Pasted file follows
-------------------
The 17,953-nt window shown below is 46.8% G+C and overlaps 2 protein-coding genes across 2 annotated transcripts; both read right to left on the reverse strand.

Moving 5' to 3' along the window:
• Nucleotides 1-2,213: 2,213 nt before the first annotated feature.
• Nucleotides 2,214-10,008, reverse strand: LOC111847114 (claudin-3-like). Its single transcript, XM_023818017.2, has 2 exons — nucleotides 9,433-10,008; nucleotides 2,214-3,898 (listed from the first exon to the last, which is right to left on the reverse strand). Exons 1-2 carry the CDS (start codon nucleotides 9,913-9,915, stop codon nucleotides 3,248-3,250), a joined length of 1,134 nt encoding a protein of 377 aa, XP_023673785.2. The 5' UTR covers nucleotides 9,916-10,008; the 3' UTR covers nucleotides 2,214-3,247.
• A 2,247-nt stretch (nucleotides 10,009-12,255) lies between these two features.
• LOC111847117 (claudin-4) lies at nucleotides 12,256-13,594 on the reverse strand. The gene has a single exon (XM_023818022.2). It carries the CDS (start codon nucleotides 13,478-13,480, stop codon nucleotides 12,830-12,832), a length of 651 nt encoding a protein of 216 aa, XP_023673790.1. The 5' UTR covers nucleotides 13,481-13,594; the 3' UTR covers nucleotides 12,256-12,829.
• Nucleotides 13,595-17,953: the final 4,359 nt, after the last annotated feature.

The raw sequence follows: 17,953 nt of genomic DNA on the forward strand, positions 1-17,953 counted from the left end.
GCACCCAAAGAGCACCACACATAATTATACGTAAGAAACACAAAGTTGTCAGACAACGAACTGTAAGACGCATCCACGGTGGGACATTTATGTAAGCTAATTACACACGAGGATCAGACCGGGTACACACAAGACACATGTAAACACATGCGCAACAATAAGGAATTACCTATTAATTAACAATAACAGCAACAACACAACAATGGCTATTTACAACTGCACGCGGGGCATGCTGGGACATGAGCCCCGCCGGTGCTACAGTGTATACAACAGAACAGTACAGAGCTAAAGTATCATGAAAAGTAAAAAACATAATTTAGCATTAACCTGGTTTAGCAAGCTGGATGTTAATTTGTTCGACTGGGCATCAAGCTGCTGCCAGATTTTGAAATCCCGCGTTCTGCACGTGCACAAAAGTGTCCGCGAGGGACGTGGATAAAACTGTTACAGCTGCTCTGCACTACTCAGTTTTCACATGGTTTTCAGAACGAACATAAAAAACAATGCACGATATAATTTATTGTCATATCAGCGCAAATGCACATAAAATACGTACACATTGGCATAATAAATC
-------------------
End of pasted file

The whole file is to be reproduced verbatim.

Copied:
The 17,953-nt window shown below is 46.8% G+C and overlaps 2 protein-coding genes across 2 annotated transcripts; both read right to left on the reverse strand.

Moving 5' to 3' along the window:
• Nucleotides 1-2,213: 2,213 nt before the first annotated feature.
• Nucleotides 2,214-10,008, reverse strand: LOC111847114 (claudin-3-like). Its single transcript, XM_023818017.2, has 2 exons — nucleotides 9,433-10,008; nucleotides 2,214-3,898 (listed from the first exon to the last, which is right to left on the reverse strand). Exons 1-2 carry the CDS (start codon nucleotides 9,913-9,915, stop codon nucleotides 3,248-3,250), a joined length of 1,134 nt encoding a protein of 377 aa, XP_023673785.2. The 5' UTR covers nucleotides 9,916-10,008; the 3' UTR covers nucleotides 2,214-3,247.
• A 2,247-nt stretch (nucleotides 10,009-12,255) lies between these two features.
• LOC111847117 (claudin-4) lies at nucleotides 12,256-13,594 on the reverse strand. The gene has a single exon (XM_023818022.2). It carries the CDS (start codon nucleotides 13,478-13,480, stop codon nucleotides 12,830-12,832), a length of 651 nt encoding a protein of 216 aa, XP_023673790.1. The 5' UTR covers nucleotides 13,481-13,594; the 3' UTR covers nucleotides 12,256-12,829.
• Nucleotides 13,595-17,953: the final 4,359 nt, after the last annotated feature.

The raw sequence follows: 17,953 nt of genomic DNA on the forward strand, positions 1-17,953 counted from the left end.
GCACCCAAAGAGCACCACACATAATTATACGTAAGAAACACAAAGTTGTCAGACAACGAACTGTAAGACGCATCCACGGTGGGACATTTATGTAAGCTAATTACACACGAGGATCAGACCGGGTACACACAAGACACATGTAAACACATGCGCAACAATAAGGAATTACCTATTAATTAACAATAACAGCAACAACACAACAATGGCTATTTACAACTGCACGCGGGGCATGCTGGGACATGAGCCCCGCCGGTGCTACAGTGTATACAACAGAACAGTACAGAGCTAAAGTATCATGAAAAGTAAAAAACATAATTTAGCATTAACCTGGTTTAGCAAGCTGGATGTTAATTTGTTCGACTGGGCATCAAGCTGCTGCCAGATTTTGAAATCCCGCGTTCTGCACGTGCACAAAAGTGTCCGCGAGGGACGTGGATAAAACTGTTACAGCTGCTCTGCACTACTCAGTTTTCACATGGTTTTCAGAACGAACATAAAAAACAATGCACGATATAATTTATTGTCATATCAGCGCAAATGCACATAAAATACGTACACATTGGCATAATAAATC